D.A. Won't Prosecute the Cops Who Pepper-Sprayed and Sucker-Punched Protesters
Late on a Friday afternoon is widely agreed to be the best time for sheepish newsmakers to announce the things they really really hope the media doesn't report on too much. Last Friday afternoon, coming at the end of the most exhausting and depressing news-week in recent memory, was a full-moon-high-tide-converging-low-pressure-systems super-storm of Friday news-dump oblivion.
YouTube Anthony Bologna won't face any charges for pepper-spraying kettled protesters.
In short, it was a great time for the Manhattan District Attorney's office to announce that it won't be bringing any charges at all against Anthony Bologna, the NYPD commander caught on video gratuitously pepper-spraying a bunch of helpless, immobilized, unarmed and nonviolent women in September of 2011.
If you've forgotten, here's what that piece of police-work looked like:
Bologna isn't the only one prosecutors are letting off the hook. In the same announcement, The D.A.'s office said it also won't be prosecuting Deputy Inspector Johnny Cardona, who was filmed sucker-punching protester Felix Rivera-Pitra in October 2011, tearing his earing right out of his ear.
That incident looked this:
Cardona is also thought to be the officer caught on video punching another protester a few weeks earlier.
Gothamist quotes a "source with knowledge of the prosecutor's decision" as justifying it this way:
"It was not clear from the evidence that their actions were not justified.... These were two on-duty members of law enforcement, reacting during a chaotic scene that included much more than the short video clips that most people have seen. The minutes before and after the incidents create significant doubt as to the criminality of the officers' actions."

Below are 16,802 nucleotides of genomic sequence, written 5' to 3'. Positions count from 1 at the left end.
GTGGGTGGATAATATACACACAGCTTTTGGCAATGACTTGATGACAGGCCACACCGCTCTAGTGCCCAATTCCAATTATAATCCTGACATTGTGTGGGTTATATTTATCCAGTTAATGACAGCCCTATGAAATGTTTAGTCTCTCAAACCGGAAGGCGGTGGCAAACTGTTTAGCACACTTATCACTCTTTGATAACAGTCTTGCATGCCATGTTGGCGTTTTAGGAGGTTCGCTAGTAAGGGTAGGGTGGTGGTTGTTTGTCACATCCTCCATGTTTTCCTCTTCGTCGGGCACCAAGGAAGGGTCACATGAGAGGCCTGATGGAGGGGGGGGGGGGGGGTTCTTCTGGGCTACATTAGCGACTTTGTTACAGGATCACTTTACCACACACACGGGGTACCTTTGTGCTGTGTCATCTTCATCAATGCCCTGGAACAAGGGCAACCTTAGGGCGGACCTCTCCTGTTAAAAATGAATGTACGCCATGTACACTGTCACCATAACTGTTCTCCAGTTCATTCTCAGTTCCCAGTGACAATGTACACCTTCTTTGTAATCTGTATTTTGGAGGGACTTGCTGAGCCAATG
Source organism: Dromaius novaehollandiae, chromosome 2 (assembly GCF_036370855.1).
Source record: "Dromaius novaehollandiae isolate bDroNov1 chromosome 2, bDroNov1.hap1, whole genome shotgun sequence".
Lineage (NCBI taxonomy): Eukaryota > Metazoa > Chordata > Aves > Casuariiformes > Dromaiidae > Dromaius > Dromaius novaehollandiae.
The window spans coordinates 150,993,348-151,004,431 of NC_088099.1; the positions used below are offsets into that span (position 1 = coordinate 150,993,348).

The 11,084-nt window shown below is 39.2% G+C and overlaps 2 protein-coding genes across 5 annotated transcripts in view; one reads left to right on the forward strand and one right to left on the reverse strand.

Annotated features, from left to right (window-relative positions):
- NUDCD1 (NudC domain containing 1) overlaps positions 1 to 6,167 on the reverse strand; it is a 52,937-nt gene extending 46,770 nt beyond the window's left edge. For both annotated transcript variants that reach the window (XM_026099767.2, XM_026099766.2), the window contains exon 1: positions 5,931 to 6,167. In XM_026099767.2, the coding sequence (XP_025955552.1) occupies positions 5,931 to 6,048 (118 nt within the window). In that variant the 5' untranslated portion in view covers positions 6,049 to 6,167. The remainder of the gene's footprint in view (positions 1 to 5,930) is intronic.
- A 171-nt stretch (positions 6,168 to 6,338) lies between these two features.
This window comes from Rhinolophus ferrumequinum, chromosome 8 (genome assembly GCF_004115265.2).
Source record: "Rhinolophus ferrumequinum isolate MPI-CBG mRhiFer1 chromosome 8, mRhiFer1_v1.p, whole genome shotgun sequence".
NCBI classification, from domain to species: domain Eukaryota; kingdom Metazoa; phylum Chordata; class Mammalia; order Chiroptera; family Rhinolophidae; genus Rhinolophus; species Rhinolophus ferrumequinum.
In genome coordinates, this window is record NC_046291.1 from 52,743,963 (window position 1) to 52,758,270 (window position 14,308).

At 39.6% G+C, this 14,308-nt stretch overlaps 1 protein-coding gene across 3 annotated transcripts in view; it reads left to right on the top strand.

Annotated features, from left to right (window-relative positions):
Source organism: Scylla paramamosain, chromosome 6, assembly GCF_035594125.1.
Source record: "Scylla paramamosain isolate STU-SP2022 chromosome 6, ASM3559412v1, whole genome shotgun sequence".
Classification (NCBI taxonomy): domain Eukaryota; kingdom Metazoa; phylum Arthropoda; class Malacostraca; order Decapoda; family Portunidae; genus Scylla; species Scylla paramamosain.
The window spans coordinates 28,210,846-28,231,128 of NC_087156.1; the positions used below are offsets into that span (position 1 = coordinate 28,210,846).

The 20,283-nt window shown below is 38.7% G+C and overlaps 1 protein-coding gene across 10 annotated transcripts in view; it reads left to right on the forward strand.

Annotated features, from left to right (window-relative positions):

Former prosecutor Thomas Curran told the Times he had spoken to the D.A.'s office about the cases, and that "the evidence that the D.A. saw suggests that he had his arm cocked in a fist form before Cardona hit him." As for Bologna's pepper-spraying,
"The department guidelines Inspector Bologna was found to have violated had to do with using pepper spray in a nonarrest situation without sufficient training, which Mr. Curran said was an entirely different thing from committing assault."
The absence of any prosecution doesn't mean Bologna will have gotten away with the pepper-spraying scot-free.The NYPD docked him 10 whole vacation days for the act, and transferred him from Manhattan to Staten Island. He's also facing civil suits from the people he pepper-sprayed, and the city has said it won't represent him in that suit. (In a small burst of minor Orwellian linguistic genius, Police Commissioner Ray Kelly worried to the press that that decision would "have a chilling effect on police officers taking action." Those interested in further discussion of chilling effects in relation to Occupy Wall Street might want to read this report.)
Bologna won't be footing the bill for his defense, though -- his union, the Captains Endowment Association, will be covering that. It had been widely reported that the City wasn't going to be spending its resources defending Cardona in his civil suit either, but this morning DNAInfo reports that city lawyers will be representing him after all.
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